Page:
Document Detail

Current views on geographic distribution and modes of infection of neurohelminthic diseases.
MedLine Citation:
PMID:  9073023     Owner:  NLM     Status:  MEDLINE    
Neurohelminthiases are more prevalent in geographic areas where environmental factors and poor sanitary conditions favor the parasitism between man and animals. In recent years, population shifts and rapid transport have facilitated the spread of certain helminthic diseases from endemic to non-endemic areas. Although many helminthic parasites are known to cause various human diseases afflicting many millions of people in the world, neurohelminthiases are often not diagnosed because they have been unrecognized by clinicians or confirmatory diagnostic tests are not easily available. Paragonimiasis and schistosomiasis (fluke diseases) are endemic in Asia, Africa and Central America; lesions in the central nervous system (CNS) due to ectopic parasitism of the preadult and adult flukes produce various clinical features that often mimic other diseases. In most cestodiasis (tapeworm disease), the adult worm that lodges in the alimentary tract does not involve the CNS; however, the larvae often enter the nervous system by migration or by metastasis via the systemic circulation, where they cause cystic lesions. Cysticercosis is the most common CNS helminthic infection especially in endemic areas where the parasitism between man and pigs is maintained. In other cestodiases, infections to man are often caused by ingestion of food or water contaminated with feces of the definitive hosts (mammals or man). Nematodes (roundworms) generally enter the CNS by ectopic migration of the infective larvae (larva migrans); the routes of infection to man vary with species of the nematodes, and the animal hosts they infest. Angiostrongylus cantonensis is a neurotropic nematode that requires the CNS of mammalian hosts for its growth; the third-stage larvae frequently invade skeletal muscles and the nervous system. Strongyloides, a gastrointestinal nematode, is known to cause CNS involvement in immunosuppressed patients. Recently, some nematodes heretofore unknown to cause human parasitism have been recognized as the causative agents of CNS infections.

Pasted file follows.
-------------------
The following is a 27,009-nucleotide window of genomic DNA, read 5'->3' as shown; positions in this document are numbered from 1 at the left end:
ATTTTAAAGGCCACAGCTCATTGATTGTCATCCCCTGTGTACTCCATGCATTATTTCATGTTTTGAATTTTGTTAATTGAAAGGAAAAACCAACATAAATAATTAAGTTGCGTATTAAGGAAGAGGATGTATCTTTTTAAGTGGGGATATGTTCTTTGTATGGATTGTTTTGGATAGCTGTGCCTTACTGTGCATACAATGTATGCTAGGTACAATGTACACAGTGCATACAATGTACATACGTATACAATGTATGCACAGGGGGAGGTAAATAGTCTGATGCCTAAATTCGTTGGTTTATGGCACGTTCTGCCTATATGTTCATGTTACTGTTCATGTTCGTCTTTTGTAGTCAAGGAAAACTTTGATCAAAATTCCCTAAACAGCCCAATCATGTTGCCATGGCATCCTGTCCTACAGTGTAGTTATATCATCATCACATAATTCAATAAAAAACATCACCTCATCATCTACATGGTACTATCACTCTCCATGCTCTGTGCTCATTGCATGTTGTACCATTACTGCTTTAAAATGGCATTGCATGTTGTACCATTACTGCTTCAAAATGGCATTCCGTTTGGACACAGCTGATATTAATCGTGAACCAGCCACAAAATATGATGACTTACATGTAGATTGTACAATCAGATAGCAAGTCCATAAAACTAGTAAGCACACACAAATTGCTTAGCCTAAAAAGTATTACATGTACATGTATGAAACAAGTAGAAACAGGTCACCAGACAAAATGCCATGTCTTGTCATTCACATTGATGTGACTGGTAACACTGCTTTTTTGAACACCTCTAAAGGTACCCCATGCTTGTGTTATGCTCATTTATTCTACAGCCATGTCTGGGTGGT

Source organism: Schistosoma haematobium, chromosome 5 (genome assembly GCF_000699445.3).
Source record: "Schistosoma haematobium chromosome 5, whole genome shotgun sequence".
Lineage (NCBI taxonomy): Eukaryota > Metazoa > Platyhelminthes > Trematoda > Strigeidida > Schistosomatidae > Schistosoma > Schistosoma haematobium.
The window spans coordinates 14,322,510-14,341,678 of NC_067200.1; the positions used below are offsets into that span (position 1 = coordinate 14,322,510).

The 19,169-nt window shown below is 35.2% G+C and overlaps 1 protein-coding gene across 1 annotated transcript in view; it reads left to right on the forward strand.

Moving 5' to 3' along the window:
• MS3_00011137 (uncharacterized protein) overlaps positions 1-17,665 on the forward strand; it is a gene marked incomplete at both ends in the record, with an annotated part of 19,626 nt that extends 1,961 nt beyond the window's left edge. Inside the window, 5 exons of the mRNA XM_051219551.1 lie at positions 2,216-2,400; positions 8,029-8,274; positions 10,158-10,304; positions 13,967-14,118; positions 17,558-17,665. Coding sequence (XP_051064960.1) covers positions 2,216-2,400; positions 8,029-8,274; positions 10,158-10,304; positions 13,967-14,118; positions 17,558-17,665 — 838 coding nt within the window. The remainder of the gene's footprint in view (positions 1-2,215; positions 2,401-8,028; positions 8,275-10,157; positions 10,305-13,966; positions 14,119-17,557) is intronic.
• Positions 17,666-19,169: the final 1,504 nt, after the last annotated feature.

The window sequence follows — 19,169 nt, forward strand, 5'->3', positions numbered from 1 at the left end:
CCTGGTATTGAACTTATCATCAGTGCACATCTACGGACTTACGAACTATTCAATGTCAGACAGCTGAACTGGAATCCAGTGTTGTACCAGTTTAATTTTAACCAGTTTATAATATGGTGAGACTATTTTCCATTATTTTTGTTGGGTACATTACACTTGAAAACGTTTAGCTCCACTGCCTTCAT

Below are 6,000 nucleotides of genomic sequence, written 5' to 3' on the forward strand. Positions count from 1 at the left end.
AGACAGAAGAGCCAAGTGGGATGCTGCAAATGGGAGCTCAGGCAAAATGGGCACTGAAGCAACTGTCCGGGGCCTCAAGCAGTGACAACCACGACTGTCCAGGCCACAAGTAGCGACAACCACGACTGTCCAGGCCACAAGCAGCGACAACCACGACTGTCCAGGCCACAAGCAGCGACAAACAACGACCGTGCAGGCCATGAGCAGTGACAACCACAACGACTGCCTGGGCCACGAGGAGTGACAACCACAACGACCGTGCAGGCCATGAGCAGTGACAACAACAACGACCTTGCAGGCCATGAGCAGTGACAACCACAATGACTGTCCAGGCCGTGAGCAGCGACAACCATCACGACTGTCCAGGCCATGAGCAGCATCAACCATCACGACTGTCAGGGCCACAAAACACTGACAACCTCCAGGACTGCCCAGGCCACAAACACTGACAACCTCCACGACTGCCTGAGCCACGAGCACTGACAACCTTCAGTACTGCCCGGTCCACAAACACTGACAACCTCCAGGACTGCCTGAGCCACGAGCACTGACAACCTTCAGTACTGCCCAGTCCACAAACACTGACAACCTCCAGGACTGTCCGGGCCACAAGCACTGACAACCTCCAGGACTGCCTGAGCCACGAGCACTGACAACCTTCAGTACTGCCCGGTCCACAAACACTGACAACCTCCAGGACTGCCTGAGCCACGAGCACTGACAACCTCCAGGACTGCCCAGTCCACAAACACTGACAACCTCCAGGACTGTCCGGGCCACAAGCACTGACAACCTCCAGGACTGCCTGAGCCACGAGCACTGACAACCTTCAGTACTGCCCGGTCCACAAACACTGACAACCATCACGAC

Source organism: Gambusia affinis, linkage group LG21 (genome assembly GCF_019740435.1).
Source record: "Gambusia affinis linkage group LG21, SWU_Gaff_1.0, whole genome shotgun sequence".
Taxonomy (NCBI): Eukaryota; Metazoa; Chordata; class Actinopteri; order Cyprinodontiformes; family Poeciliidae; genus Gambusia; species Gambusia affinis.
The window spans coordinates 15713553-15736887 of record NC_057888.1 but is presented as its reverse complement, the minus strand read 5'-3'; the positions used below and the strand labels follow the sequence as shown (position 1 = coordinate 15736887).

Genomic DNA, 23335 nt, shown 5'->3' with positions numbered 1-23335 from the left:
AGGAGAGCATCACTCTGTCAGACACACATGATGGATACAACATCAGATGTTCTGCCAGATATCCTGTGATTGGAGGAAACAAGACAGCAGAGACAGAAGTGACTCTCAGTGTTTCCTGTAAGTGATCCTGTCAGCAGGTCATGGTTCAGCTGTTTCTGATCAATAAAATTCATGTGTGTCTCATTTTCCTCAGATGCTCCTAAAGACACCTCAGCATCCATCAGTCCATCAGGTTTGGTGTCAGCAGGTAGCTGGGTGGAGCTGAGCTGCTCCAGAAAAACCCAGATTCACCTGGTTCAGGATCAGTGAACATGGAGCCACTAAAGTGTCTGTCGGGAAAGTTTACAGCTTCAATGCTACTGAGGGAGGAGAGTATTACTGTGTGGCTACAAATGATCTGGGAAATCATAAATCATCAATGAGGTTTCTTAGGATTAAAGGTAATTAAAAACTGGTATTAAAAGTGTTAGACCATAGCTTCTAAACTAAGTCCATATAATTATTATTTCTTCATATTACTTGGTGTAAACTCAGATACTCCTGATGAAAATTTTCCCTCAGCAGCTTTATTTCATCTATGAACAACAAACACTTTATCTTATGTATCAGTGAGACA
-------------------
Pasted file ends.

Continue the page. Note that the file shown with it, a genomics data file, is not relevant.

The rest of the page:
K Nishimura; T Hung
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Publication Detail:
Type:  Journal Article; Review    
Journal Detail:
Title:  Journal of the neurological sciences     Volume:  145     ISSN:  0022-510X     ISO Abbreviation:  J. Neurol. Sci.     Publication Date:  1997 Jan 
Date Detail:
Created Date:  1997-06-09     Completed Date:  1997-06-09     Revised Date:  2005-11-16    
Medline Journal Info:
Nlm Unique ID:  0375403     Medline TA:  J Neurol Sci     Country:  NETHERLANDS    
Other Details:
Languages:  eng     Pagination:  5-14     Citation Subset:  IM    
Division of Neurosurgery, Department of Surgery, Saga Medical School, Nabeshima, Japan.
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MeSH Terms
Africa / epidemiology
Asia / epidemiology
Central America / epidemiology
Helminthiasis / epidemiology*
Nervous System Diseases / epidemiology*,  parasitology*
South America / epidemiology

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